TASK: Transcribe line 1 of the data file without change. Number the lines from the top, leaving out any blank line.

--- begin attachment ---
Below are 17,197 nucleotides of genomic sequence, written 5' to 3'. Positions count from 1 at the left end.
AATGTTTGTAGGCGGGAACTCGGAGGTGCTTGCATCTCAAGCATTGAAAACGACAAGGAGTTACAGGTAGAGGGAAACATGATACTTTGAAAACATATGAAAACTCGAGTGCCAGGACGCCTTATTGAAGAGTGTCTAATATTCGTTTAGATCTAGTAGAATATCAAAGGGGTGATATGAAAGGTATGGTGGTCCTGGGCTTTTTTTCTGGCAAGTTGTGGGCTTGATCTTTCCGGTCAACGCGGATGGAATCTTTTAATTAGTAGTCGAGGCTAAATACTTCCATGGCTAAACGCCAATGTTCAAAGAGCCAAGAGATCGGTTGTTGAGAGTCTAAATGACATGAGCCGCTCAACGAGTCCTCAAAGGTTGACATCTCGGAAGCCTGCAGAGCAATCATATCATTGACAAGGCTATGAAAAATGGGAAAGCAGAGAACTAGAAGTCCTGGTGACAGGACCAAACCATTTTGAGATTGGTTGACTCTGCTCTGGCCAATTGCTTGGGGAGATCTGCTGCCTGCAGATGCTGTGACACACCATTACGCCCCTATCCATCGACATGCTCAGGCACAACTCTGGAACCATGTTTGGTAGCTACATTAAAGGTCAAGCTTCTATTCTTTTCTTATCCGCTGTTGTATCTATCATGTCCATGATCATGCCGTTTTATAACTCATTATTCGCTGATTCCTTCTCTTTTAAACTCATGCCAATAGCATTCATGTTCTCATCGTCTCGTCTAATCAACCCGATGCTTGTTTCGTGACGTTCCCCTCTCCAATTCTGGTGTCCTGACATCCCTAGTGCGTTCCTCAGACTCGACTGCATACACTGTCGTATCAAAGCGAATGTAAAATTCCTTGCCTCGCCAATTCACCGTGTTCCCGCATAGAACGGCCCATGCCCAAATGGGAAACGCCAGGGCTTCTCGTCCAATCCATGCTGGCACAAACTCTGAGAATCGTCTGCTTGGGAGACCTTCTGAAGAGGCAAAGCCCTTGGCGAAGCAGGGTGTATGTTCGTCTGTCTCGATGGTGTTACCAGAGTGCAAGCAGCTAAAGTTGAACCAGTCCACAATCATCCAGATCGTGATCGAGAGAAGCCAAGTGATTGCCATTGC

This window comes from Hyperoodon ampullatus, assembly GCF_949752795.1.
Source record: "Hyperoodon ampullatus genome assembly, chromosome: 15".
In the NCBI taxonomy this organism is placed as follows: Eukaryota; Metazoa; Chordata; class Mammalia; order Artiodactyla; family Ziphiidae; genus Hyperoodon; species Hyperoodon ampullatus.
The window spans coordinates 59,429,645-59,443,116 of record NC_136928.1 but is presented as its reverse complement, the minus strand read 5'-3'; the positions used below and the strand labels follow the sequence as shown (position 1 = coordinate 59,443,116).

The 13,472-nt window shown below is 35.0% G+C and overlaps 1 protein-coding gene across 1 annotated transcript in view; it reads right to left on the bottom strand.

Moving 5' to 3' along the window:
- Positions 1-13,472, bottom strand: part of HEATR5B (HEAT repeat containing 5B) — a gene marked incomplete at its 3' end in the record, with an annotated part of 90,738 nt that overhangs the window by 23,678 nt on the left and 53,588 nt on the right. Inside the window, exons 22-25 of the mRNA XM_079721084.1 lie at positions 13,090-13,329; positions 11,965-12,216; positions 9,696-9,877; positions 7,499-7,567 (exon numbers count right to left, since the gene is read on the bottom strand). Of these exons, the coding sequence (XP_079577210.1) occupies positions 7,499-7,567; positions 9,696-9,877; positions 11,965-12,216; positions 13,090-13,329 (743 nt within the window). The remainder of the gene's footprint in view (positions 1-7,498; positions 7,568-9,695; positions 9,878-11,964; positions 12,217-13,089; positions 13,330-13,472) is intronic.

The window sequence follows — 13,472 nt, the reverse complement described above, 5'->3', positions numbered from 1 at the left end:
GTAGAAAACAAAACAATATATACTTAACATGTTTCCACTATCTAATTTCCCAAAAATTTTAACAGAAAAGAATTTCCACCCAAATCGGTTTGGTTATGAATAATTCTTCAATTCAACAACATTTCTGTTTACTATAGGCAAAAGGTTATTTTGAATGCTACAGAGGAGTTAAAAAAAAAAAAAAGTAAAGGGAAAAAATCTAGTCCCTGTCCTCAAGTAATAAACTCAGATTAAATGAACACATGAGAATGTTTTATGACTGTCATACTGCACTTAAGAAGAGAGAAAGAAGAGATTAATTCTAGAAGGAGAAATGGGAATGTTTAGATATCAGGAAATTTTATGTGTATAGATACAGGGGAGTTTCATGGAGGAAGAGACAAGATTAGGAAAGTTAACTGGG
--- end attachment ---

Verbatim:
Below are 17,197 nucleotides of genomic sequence, written 5' to 3'. Positions count from 1 at the left end.